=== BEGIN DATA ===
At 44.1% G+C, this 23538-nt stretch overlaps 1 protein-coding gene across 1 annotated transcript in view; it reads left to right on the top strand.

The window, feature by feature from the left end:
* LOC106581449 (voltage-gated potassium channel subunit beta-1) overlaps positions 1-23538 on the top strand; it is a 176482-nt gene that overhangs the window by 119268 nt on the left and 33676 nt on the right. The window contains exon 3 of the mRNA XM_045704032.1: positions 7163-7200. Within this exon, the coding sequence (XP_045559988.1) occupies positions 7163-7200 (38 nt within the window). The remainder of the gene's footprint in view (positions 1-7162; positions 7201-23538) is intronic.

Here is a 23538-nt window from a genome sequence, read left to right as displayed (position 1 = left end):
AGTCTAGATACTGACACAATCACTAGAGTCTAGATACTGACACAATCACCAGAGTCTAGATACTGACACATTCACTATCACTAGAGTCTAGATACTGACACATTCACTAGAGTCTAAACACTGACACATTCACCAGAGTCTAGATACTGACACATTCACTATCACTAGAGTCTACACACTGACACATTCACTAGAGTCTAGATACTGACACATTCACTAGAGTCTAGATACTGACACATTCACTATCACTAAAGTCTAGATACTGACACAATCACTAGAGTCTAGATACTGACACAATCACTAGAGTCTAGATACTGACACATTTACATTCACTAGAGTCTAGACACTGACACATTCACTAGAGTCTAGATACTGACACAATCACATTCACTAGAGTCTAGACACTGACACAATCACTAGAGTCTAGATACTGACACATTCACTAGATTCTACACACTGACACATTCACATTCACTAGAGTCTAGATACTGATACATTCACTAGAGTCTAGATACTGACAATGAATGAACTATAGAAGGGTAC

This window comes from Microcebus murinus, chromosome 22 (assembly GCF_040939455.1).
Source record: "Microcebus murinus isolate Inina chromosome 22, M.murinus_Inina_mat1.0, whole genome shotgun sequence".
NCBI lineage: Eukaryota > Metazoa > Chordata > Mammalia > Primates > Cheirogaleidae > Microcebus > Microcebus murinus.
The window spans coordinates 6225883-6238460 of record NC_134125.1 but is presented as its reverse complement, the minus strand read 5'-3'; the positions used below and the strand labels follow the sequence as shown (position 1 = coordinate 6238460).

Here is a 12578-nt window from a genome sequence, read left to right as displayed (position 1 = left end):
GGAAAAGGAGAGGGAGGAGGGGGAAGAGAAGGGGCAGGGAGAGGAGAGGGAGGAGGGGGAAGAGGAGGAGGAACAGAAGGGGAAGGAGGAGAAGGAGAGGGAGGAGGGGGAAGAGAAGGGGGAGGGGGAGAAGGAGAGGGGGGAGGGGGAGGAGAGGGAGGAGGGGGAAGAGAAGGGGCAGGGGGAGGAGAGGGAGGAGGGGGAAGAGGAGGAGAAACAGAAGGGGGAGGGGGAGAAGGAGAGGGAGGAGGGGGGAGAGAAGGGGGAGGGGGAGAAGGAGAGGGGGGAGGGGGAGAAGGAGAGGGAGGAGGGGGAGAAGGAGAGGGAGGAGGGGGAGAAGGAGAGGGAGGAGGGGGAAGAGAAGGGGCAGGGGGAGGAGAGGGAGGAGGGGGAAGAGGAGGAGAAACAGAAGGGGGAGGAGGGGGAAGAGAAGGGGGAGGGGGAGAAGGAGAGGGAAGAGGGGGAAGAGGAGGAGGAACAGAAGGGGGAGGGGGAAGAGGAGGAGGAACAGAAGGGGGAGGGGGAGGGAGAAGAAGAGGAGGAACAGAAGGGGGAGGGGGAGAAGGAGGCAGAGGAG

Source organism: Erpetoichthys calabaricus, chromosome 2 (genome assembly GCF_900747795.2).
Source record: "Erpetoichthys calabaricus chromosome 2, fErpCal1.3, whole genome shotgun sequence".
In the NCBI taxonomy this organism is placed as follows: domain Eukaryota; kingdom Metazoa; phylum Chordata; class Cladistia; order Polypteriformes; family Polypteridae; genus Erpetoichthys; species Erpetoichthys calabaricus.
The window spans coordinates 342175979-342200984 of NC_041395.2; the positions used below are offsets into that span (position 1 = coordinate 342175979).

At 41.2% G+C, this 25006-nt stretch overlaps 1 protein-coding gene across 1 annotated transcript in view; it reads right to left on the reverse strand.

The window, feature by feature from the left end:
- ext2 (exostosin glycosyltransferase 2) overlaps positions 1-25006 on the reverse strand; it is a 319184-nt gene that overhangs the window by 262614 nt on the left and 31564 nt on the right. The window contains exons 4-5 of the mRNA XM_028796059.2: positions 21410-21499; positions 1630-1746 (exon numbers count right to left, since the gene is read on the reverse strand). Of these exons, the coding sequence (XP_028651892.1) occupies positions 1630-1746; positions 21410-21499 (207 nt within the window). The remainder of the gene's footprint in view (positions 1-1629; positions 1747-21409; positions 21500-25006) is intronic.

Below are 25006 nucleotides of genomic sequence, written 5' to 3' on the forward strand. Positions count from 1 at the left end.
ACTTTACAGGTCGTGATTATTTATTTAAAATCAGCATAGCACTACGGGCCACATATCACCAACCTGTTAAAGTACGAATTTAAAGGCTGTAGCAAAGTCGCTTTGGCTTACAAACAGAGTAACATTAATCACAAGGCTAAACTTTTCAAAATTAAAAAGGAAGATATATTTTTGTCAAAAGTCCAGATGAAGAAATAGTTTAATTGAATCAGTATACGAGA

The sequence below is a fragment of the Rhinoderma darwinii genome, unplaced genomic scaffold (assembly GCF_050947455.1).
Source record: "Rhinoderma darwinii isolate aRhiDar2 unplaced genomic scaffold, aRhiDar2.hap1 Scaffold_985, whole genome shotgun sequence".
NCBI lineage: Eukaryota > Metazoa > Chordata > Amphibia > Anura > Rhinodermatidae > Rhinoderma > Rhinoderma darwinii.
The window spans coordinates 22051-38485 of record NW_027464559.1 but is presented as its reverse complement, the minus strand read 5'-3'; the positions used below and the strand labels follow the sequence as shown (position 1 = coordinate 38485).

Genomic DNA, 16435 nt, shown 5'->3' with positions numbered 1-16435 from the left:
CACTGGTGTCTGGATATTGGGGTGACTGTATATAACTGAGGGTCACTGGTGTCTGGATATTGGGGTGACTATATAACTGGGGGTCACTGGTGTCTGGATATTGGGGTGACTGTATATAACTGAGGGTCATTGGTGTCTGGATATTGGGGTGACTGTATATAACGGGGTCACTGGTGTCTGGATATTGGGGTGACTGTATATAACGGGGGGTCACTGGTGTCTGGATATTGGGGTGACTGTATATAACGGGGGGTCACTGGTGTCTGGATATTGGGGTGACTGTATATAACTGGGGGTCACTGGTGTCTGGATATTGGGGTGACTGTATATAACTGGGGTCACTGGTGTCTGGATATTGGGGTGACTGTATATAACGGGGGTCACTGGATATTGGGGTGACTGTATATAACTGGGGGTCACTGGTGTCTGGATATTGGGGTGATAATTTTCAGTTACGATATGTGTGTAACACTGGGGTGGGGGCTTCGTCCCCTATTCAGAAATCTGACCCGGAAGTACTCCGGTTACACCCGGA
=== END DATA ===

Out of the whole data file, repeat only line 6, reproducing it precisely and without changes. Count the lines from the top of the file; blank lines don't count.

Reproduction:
This window comes from Microcebus murinus, chromosome 22 (assembly GCF_040939455.1).